Congress has a real chance in the Lame Duck session to prevent greater hardship for the 192,000 Oregon children who lost out after a recent expansion of the Child Tax Credit lapsed, according to a new report from the Center on Budget and Policy Priorities (CBPP).
Last year’s American Rescue Plan Act temporarily expanded the Child Tax Credit, giving millions of low-income families with kids a boost and driving child poverty down to a record low. But Congress allowed the Child Tax Credit expansion to lapse this year, and if it fails to act now, 19 million children across the country risk being pushed into poverty or facing greater hardship. Children from Black, Latino, and American Indian families are disproportionately likely to risk falling behind.
Yet, as Congress considers its priorities for the end-of-year spending package, special interests are pushing for more tax breaks for profitable corporations — even as Oregon families face rising costs. The Oregon Center for Public Policy is urging Oregon’s congressional delegation to put kids and families first, not corporate tax breaks.
“Rising costs have coincided with rising profits for corporations, while families with low incomes struggle to keep up,” said Alejandro Queral, Executive Director of the Oregon Center for Public Policy. “Congress must put families first by expanding the Child Tax Credit.”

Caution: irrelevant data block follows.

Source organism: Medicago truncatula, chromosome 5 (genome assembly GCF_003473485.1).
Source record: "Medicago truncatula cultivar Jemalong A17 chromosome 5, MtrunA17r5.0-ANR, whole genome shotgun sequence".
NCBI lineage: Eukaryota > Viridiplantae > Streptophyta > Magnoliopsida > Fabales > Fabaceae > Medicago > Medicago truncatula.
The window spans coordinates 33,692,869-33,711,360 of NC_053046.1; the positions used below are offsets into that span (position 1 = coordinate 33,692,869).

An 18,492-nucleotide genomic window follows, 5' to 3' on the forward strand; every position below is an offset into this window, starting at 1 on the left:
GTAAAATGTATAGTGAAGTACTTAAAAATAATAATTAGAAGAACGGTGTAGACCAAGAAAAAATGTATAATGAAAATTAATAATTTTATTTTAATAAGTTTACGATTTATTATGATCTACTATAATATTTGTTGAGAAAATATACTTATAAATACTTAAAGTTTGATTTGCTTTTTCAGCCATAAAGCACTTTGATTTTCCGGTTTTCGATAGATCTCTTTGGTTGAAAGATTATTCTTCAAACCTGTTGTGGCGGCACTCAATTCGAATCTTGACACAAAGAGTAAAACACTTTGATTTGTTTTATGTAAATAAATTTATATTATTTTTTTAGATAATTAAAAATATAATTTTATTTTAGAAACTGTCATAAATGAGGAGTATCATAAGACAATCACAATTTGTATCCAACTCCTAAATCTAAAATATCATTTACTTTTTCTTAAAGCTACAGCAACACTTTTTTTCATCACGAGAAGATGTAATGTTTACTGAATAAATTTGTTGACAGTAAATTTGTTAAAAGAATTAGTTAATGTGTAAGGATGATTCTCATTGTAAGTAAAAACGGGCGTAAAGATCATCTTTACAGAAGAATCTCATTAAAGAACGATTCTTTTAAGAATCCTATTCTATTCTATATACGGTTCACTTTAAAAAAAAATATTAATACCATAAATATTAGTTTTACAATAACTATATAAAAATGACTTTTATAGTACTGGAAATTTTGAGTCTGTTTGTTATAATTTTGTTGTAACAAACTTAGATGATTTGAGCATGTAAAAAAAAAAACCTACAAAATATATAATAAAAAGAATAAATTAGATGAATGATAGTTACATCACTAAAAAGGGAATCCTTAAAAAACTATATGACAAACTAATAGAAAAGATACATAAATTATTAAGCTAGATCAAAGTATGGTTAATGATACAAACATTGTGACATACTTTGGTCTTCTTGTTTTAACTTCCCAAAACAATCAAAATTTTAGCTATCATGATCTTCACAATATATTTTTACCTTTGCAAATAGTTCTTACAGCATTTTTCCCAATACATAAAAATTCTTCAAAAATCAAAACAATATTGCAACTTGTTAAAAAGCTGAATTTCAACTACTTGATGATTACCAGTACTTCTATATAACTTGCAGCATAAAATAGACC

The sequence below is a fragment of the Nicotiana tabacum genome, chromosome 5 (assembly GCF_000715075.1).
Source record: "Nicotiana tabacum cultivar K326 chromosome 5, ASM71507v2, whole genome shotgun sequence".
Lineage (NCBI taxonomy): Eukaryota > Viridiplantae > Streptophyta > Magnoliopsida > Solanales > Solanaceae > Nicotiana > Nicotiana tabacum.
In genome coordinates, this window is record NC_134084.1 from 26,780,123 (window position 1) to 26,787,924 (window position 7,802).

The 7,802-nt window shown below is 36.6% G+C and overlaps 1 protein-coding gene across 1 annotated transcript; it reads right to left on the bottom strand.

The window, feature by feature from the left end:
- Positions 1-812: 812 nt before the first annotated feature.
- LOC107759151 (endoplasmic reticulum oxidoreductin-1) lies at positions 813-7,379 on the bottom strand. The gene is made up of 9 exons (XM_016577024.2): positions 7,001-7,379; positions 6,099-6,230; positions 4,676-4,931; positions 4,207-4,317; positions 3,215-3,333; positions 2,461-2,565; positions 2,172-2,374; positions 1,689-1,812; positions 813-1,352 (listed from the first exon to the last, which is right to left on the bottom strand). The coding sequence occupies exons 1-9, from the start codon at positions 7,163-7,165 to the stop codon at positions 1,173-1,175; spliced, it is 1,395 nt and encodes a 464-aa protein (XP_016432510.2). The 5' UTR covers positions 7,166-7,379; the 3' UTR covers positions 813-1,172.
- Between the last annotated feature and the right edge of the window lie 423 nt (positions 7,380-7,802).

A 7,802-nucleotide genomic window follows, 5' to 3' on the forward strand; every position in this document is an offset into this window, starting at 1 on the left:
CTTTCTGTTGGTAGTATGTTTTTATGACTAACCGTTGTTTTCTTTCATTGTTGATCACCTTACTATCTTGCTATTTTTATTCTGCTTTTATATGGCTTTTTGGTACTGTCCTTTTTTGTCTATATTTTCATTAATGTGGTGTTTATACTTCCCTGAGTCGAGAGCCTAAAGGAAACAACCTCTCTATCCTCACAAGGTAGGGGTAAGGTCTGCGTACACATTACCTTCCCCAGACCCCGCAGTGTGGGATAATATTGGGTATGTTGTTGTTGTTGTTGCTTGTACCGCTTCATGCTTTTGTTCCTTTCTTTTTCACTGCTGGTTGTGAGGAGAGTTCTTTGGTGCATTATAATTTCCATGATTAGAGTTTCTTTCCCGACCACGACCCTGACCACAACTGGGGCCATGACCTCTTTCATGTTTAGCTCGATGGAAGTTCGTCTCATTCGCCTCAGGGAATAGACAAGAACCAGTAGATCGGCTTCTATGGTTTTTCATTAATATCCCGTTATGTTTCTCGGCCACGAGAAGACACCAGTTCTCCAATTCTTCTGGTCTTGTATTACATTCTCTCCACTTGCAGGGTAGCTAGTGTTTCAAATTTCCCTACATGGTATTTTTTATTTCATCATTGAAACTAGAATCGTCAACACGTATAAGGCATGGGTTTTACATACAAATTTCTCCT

The Child Tax Credit helps families with children by providing more money in their pocket when they file their taxes. Census Bureau data showed that families with low incomes used the expanded Child Tax Credit to pay for basics, such as housing, food, clothes, and school supplies.
But a flaw in the credit’s design leaves kids in the lowest-income families behind by giving them only a partial credit or no credit at all, even as children in wealthier families receive the full benefit. By correcting this flaw, the American Rescue Plan lifted millions of the poorest children out of poverty.
Poverty and the hardships that come with it, such as unstable housing and hunger, can take a heavy toll on children, such as lower levels of educational attainment and poorer health and reduced incomes in adulthood.
“The success of the 2021 Child Tax Credit expansion showed us that high child poverty rates are a policy choice, not an inevitability,” said Chuck Marr, CBPP’s Vice President for Federal Tax Policy and author the report. “All kids deserve a fair shot at success, no matter their race or parents’ income. The choice before Congress this year is simple: They can act, or they can see millions of children fall back into poverty.”
The Oregon Center for Public Policy (www.www.ocpp.org) is a non-partisan, non-profit institute that does in-depth research and analysis on budget, tax, and economic issues. The Center’s mission is to achieve economic justice for all Oregonians through research, analysis, and advocacy.
Read the report